Sorry for 12 million
Unusual work found its buyer at an auction held in Moscow by the auction house “12th chair”. A white canvas with the word “Sorry” written in large letters and the signature of Mikhail S. Gorbachev below was sold for 12 million rubles, which exceeded the original price as much as 120 times (at first they were asked to pay 100,000 rubles for the work ). Another 15% – commission to the auction house, so that a total of the buyer, whose name remained unknown, laid out 13 million 800 thousand rubles.
As befits modern art, this work is provocative. Interesting and the history of its creation.
A decade ago, Valery Ivanov mastered the profession of an artist at the Moscow International University. Its founder was the first and the last head of the USSR Mikhail Gorbachev, who visited this university on February 19, 2009. At a meeting with the administration of the institution and some of its students, Ivanov approached the politician with a blank canvas and a very unusual request – to depict something on it. Gorbachev refused to paint, but left his autograph on the clean surface of the canvas, giving advice to the beginning artist: “Draw yourself, you have enough imagination!”. On the same day, Ivanov, having heeded the advice of the former president, showed imagination and put the word “Sorry” onto the canvas. After 10 years, the sale of an art object brought him a lot of money.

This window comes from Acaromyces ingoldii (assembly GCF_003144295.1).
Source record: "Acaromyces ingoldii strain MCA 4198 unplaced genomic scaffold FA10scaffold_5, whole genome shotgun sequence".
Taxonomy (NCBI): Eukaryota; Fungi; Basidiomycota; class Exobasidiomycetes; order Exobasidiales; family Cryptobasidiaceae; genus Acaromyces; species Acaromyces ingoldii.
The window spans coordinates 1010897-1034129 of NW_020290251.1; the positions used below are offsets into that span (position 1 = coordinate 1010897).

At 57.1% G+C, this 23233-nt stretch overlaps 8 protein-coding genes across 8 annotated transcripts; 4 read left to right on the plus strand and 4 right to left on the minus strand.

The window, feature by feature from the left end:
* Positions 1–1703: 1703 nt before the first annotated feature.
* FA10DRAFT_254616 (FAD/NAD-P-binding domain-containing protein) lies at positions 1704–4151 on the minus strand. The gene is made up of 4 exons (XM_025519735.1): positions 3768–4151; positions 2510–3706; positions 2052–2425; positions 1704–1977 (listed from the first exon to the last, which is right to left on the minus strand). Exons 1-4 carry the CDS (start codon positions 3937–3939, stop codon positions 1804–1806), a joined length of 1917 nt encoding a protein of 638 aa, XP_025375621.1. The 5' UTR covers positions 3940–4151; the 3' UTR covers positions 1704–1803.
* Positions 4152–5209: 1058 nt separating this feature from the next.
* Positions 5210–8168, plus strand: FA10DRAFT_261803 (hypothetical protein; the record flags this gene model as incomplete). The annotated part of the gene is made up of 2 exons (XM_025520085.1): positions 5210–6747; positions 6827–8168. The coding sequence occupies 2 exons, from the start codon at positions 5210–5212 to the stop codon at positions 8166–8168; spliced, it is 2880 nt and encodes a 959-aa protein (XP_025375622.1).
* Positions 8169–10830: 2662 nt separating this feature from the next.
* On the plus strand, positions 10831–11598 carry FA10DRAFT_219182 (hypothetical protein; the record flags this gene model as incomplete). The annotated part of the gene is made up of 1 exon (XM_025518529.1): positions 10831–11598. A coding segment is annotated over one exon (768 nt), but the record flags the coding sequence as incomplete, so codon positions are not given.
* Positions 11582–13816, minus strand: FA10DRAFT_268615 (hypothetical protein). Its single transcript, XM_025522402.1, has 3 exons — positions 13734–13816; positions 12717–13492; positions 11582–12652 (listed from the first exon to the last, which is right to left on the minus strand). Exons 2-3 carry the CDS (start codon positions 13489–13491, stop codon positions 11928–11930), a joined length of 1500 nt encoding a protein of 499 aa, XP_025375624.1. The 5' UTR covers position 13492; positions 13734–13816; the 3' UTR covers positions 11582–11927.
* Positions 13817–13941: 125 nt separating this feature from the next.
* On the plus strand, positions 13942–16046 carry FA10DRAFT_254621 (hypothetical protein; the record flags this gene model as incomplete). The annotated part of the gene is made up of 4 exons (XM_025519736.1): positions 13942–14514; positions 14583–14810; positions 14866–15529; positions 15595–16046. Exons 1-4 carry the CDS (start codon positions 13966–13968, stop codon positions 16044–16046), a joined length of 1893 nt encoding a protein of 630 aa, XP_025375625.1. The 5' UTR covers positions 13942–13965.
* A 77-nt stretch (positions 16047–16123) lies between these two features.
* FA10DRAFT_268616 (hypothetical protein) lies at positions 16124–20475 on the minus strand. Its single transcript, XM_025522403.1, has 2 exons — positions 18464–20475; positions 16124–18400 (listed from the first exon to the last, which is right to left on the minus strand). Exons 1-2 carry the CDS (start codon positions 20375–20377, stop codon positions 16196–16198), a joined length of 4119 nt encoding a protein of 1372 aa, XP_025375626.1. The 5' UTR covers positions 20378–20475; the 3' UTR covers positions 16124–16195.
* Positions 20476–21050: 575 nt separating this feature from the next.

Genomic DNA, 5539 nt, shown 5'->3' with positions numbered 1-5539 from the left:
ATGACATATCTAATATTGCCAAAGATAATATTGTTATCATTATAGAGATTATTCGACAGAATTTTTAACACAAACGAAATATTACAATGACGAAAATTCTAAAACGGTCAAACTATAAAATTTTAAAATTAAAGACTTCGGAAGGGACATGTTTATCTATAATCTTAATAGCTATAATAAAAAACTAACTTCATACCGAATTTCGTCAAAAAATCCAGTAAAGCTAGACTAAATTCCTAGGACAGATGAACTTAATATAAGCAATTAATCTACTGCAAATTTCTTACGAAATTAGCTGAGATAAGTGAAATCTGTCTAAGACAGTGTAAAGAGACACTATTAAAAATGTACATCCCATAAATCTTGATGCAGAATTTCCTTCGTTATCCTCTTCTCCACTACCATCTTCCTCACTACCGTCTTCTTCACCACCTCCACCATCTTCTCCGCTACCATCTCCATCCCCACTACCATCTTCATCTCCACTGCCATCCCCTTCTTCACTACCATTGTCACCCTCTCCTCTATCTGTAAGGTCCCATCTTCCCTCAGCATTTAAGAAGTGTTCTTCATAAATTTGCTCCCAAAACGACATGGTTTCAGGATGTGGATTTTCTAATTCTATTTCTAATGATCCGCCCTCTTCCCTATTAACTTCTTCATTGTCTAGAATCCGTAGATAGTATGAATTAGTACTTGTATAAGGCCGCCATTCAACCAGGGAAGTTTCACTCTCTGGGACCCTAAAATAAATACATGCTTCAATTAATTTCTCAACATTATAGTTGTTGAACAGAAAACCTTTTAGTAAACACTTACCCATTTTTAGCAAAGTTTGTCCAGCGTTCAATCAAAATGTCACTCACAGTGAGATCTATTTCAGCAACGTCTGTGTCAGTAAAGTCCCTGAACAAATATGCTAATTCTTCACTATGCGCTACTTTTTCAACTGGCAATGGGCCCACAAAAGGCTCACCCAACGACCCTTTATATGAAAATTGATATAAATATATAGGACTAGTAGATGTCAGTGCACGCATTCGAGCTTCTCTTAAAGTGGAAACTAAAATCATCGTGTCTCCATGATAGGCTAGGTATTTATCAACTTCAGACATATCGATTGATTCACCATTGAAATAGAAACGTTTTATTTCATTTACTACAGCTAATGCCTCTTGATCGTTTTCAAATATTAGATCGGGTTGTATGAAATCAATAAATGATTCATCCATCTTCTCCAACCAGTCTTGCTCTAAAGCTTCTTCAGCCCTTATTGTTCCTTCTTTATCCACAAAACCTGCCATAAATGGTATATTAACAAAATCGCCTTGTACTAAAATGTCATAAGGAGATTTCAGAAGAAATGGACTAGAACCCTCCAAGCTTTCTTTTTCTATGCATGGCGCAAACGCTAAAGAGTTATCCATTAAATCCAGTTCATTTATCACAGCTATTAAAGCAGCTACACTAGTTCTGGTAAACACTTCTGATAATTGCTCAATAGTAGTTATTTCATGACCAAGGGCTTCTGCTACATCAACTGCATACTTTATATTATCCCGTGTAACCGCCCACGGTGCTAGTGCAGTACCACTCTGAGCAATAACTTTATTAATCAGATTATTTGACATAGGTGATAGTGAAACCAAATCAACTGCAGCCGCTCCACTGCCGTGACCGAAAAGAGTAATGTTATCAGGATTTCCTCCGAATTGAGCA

On the Internet, some commentators called the work of the artist a meanness and forgery, and the sale of a work is immoral.
Mikhail Gorbachev, a veteran of world politics, will soon turn 88 years old; He went down in history as a man who put an end to the Cold War in the second half of the 1980s. moved the world away from the danger of a nuclear apocalypse, and also as the last leader of the Soviet state, who began the process of its democratization. However, during this process, something went wrong, and everything ended with the collapse of this country. In 1990, Gorbachev was awarded the Nobel Peace Prize.
The artistic gesture with the picture showed how ambiguous the attitude to politics in the capital of Russia is.
In the already distant 1991, Russian society, not understanding what had happened to it and to the state, was confused and prostrated. However, blamed for the incident on Gorbachev. Almost three decades have passed, but, as we see, in Moscow this gestalt is not yet closed.